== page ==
GUWAHATI, May 29: “No force on earth can impose an anti-national and unconstitutional Bill that poses a threat to our languages, literatures, cultures and identities on us,” so chorused people from all walks of life in the Northeast at AEI Field at Chandmari in Guwahati on Tuesday.
At the call of the All Assam Students’ Union (AASU) and 28 other ethnic organizations of the State, leaders of the Axam Xahitya Xabha (AXX), eight janagosthiya sahitya sabhas, writers, intellectuals, journalists, artistes, legal fraternity, educationists and common people huddled together at AEI field here and staged a mass hunger strike on Tuesday.
Addressing the gathering, noted filmmaker Jahnu Barua said: “While in France, I wrote a letter opposing the Citizenship (Amendment) Bill, 2016. If the Bill gets its passage, the Assamese will be in a serious crisis after 50 years. Marathis and Gujaratis will continue to thrive with their identities since they work hard for the protection of their communities. Compared with them, we’re scared of the future of the Assamese nationality. This is because we always keep looking at the government to do something for us. If the government doesn’t lay importance on this issue, the Assamese nationality will be history.”
Speaking on the occasion, educationist Dinesh Baishya said:
“A sad state of affairs is that we need to agitate time and again. Even after such a long agitation, the BJP doesn’t feel ashamed. They need some specific vote banks of Bangladeshis. We’re not going to let that happen.”
Noted intellectual Dr Hiren Gohain said: “Our main goal should be not to allow the Bill to be an Act. And we need to take this as our solemn pledge. Our fight is not against any religious and ethnic groups. Our struggle is against the Central government. We also take the responsibility that injustice is not meted out against legal minorities in Assam. I appeal to the youth to give society the right direction.”
Tripura Students’ Federation (TSF) adviser Upendra Debbarma said: “Assam and Tripura have been fully occupied by illegal immigrants. If this Bill gets its passage, more people will come from outside India. We’ve been facing problems. We’re a minority. Unless we fight together, it will be very difficult to get the Bill revoked.”
NESO chairman Samuel Samuel Jyrwa said: “We shouldn’t allow this Bill to pass through. We need to ensure a secure future for the next generation by not allowing them to be in minority.”
NESO secretary general Sinam Prakash said: “The entire Northeast opposes this Bill. We won’t allow the passage of this Bill. Assam and the Northeast have been affected badly by illegal Bangladeshis. Fundamentalists giving shelter to illegal Bangladeshis is a threat to us.”
Senior journalist Ajit Bhuyan said: “In the name of change the BJP is out to spell doom for Assam. They need to make a point that if they want to spell disaster for the Assamese society the people of the State will have no alternative but to topple the government. We need to be aware that the anti-people policy of the government can’t mislead us. The Assamese never trust spineless leaders.”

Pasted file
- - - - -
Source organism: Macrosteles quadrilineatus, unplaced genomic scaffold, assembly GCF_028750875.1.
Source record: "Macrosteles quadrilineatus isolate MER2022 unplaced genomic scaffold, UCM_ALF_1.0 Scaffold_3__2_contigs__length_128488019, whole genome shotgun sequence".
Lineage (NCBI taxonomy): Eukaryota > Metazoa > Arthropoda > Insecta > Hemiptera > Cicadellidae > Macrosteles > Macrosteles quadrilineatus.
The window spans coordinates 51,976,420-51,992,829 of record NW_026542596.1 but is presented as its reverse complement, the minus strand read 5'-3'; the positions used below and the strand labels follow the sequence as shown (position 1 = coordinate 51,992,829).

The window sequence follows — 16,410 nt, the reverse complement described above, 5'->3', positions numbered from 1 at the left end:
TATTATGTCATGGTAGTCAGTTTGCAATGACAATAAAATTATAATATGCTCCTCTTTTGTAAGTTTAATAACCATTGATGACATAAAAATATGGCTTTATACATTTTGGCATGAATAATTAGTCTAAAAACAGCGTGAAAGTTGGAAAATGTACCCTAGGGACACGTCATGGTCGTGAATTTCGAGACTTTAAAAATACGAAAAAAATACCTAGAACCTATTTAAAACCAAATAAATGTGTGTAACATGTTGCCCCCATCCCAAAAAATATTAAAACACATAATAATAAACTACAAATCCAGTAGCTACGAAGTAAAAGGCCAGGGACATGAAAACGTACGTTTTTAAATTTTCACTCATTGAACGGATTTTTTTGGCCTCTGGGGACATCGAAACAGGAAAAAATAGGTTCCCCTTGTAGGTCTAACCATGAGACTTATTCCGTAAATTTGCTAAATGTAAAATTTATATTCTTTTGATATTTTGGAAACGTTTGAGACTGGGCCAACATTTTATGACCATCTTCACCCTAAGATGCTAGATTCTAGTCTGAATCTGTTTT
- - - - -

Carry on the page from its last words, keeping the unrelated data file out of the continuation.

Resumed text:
All Assam Tribal Sangha (AATS) general secretary Aditya Khakhlari said: “I tell the AGP that it’s the right time to take the decision. I appeal to the regional party to take the right decision now for the greater interest of Assam.”
Former Chief Minister Prafulla Kumar Mahanta said: “Since its inception, the AASU has been giving strong leadership to the State. I thank the AASU leaders for playing such a leading role now. Hope that the Centre is going to revoke the Bill.”
State Agriculture Minister and AGP president Atul Bora said: “We’re with this movement called by the AASU. We’ve met the Prime Minister and the Union Minister against the Bill. We’ve also raised the issue at the recently held North East Democratic Alliance (NEDA) meet in Guwahati in front of BJP president Amit Shah. So long we’re in the government, this Bill can never get its passage. For us the chair can never be greater than the nation.”
AASU president Dipanka Kumar Nath said: “We’re not going to budge an inch from our stand on the Bill. By now, our agitation has reached far-flung areas in the State. We’re not going to let anyone live in peace till the Bill is revoked. We’re going to plan to lay siege on ministers and MLAs.”
AASU general secretary Lurinjyoti Gogoi said: “We’ve huddled together at a crucial moment. We shout in chorus now that no force can impose the Bill on us. We’re united not to let the government disarray our agitation. I want to ask the Assam government if it can take a Cabinet decision against the Bill or not. The Assam Government and other political parties will have to face dire consequences if they fail to side with the indigenous people of the State at this crucial moment.”
AASU adviser-in-chief Samujjal Bhattacharyja said: “This mass hunger strike is a warning against Dispur and Delhi that we’re not going to accept the Bill. If the Meghalaya Chief Minister and the Bihar Chief Minister can oppose the Bill, why can’t the Assam Chief Minister do it? Dispur says that it’s not going to let its opinion on the Bill known till June 30 when the second and final draft NRC is going to be published. However, the NRC and the Bill are two separate entities. We caution Dispur not to mislead the people of the State on the NRC and the Bill. Let Dispur tell Delhi that Assam isn’t going to accept the Bill.”
Former MP Kumar Dipak Das, advocate Nekibur Zaman, writer Punya Nath, Zubeen Garg and others took part in the programme.